As a result, he has collected over his career more in campaign contributions from the securities and investment industry than any of his peers in Congress, with the exception of Senator John F. Kerry of Massachusetts, the Democratic nominee for president in 2004, according to the Center for Responsive Politics, which analyzed federal data.

(By 2005, Mr. Schumer had so much cash in reserve that he shut down his fund-raising efforts.)

Lee A. Pickard, a lawyer representing clients including the Bank of New York, whose employees have been significant donors to Mr. Schumer and other Senate Democrats, turned to Mr. Schumer last year to successfully beat back a regulatory initiative by the Securities and Exchange Commission.

“If you get Chuck Schumer on your side, you are O.K.,” he said.

Richard Y. Roberts, a former S.E.C. commissioner, said the amendment Mr. Schumer won was troubling, adding that it could block the S.E.C. from punishing a credit-rating agency that consistently issued unreliable ratings.

Sean J. Egan, managing director of a small Pennsylvania agency, Egan-Jones Ratings, and a proponent of the tougher regulations, was more blunt.

“The bill was eviscerated,” he said. “You have stripped away basic safeguards for the investors.”

At times in Congress, Mr. Schumer has teamed up with Republicans, like former Senator Phil Gramm of Texas, who aggressively promoted a free-market agenda.

Mr. Schumer pushed for the Gramm-Leach-Bliley law, passed in November 1999, which knocked down the walls between investment banks and commercial banks and allowed financial supermarkets to flourish.

The law also weakened regulatory oversight by fracturing it among different agencies.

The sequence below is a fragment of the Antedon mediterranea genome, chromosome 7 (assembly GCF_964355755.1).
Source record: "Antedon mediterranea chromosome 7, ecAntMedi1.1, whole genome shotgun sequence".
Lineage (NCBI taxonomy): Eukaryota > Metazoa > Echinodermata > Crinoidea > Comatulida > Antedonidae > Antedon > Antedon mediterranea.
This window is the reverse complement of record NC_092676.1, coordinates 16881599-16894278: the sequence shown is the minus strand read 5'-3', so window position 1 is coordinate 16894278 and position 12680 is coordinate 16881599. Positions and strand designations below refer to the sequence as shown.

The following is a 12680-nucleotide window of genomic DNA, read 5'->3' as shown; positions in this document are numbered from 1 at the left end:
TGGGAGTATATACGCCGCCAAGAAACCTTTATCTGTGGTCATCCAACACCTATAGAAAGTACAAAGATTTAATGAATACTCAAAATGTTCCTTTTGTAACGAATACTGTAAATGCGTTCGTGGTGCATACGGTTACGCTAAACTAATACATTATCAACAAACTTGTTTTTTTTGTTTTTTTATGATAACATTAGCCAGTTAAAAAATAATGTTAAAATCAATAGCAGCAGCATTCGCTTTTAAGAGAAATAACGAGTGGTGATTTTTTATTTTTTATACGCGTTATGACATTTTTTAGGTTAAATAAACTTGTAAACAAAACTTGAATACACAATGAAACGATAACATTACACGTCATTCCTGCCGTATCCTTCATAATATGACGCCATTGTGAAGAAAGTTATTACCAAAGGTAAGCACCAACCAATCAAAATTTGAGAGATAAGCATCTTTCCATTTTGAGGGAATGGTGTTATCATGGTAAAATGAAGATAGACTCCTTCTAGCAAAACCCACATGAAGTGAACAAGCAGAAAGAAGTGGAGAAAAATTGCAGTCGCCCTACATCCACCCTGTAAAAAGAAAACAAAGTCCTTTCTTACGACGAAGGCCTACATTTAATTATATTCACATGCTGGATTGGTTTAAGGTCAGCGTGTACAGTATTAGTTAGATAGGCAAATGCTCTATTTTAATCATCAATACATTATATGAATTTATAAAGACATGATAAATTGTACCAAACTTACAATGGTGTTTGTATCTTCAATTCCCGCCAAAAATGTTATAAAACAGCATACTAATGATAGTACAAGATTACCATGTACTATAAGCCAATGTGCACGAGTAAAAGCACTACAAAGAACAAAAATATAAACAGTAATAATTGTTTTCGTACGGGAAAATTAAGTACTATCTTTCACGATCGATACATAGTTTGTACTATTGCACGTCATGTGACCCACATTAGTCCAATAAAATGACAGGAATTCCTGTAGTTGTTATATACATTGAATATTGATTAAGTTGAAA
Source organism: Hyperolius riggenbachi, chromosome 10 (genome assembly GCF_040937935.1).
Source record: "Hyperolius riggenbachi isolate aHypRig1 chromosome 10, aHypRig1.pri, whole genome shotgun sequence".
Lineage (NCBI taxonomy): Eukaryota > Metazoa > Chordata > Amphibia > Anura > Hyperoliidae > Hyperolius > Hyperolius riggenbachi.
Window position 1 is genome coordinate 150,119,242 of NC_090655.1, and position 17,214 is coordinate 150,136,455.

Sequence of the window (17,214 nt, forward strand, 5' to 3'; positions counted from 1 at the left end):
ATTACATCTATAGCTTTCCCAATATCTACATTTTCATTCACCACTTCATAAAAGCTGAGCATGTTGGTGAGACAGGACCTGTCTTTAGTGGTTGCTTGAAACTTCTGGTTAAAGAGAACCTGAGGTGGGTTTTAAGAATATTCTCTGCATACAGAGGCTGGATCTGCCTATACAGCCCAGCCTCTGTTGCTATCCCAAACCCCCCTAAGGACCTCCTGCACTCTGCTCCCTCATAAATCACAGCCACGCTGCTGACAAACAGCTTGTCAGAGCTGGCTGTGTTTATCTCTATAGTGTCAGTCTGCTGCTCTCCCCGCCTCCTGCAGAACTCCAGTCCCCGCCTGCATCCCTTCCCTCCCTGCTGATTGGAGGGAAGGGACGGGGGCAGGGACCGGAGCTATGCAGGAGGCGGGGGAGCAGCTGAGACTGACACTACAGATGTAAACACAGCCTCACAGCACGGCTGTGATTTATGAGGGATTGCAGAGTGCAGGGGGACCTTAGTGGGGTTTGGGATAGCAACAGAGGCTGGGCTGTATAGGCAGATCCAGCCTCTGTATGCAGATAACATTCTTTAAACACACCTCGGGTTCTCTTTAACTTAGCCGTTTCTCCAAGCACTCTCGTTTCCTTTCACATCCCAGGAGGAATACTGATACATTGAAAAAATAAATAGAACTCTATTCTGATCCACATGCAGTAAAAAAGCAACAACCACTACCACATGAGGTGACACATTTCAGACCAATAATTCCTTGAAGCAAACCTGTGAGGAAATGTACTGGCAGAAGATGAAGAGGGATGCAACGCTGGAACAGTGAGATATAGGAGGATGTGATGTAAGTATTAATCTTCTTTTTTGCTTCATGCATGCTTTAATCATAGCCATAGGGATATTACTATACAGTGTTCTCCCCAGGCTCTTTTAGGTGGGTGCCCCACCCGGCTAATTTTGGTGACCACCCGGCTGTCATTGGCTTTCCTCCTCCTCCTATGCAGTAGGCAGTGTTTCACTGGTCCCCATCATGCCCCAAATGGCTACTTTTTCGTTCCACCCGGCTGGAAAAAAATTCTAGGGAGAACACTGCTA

In 2001, Mr. Schumer and Mr. Gramm jointly proposed legislation that would cut fees paid by Wall Street firms and others to the S.E.C. in half, or by $14 billion, over the coming decade.

Their proposal included some extra money for salaries of commission employees.

Mr. Schumer’s argument prevailed, and the fee cut passed overwhelmingly.

“He built his career in large part based on his ties to Wall Street,” said Christopher Whalen, managing director of Institutional Risk Analytics, which advises investors on the regulatory system.

“And he has given the Street what it wanted.”

And he is seeking some regulatory concessions for some Wall Street supporters.

He has proposed, for example, that the government lift a cap on how big the giant banks can get, an issue important to institutions like JPMorgan Chase.

Lifting the cap would allow the biggest banks to absorb weaker ones, but it would also limit competition and increase the risks to the financial system posed by failure of one of the giants.

Wow, this guy is even more shameless than I thought.

Mr. Schumer is also calling for the adoption of European-style regulations that impose far fewer rules and instead require banks to meet certain performance standards, a system institutions generally prefer but some banking experts criticize as not rigorous enough.

In recent weeks, Mr. Schumer has listened to Wall Street leaders for advice on what should come next.

At a dinner at Morgan Stanley’s headquarters the night before the presidential election, John Mack, the chief executive, and a dozen top hedge fund officials talked with Mr. Schumer about possible changes affecting their industry.

Read that again. In late 2008, as the U.S. economy was on fire, Chucky Schumer was busy asking the arsonists what to do next. Needless to say, they got what they wanted.

It now becomes crystal clear why Schumer is the likely successor to Harry Reid as the Democratic leader in the Senate.

He’s been a very loyal puppy dog to Wall Street.

http://libertyblitzkrieg.com/2015/03/30/four-too-big-to-failjail-banks-threaten-to-hold-back-funds-to-democrats-over-elizabeth-warren/#more-22651
Four "Too Big to Fail/Jail" Banks Threaten to Hold Back Funds to Democrats Over Elizabeth Warren
Having already proven that their institutions are above the law in the aftermath of the financial crisis, executives at the "Too Big to Fail and Jail" banks have decided it's time to teach Senate D...
7 days ago - Via Reshared Post - View -
https://plus.google.com/105386440612185125957 Rightways Tan : Still, fintech is not to be taken lightly. Top bankers themselves are speaking of its imminent threat...